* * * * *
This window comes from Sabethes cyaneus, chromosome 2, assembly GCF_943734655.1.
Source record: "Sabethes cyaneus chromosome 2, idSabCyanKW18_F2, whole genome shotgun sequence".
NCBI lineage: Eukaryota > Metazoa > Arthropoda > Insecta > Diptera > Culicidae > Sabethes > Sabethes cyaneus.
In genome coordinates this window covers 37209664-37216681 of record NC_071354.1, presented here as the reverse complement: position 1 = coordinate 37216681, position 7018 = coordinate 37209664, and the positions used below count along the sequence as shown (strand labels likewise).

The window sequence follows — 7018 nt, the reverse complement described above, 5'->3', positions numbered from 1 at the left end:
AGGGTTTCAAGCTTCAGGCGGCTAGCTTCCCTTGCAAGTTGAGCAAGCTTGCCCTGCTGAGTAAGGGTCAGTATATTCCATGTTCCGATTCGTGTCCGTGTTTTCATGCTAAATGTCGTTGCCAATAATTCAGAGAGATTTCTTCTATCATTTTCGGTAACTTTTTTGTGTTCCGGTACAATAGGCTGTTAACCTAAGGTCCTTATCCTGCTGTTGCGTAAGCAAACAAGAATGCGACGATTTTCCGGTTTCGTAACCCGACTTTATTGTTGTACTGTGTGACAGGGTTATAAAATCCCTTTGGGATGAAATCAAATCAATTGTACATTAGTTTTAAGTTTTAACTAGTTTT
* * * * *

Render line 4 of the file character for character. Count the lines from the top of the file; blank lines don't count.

In genome coordinates this window covers 37209664-37216681 of record NC_071354.1, presented here as the reverse complement: position 1 = coordinate 37216681, position 7018 = coordinate 37209664, and the positions used below count along the sequence as shown (strand labels likewise).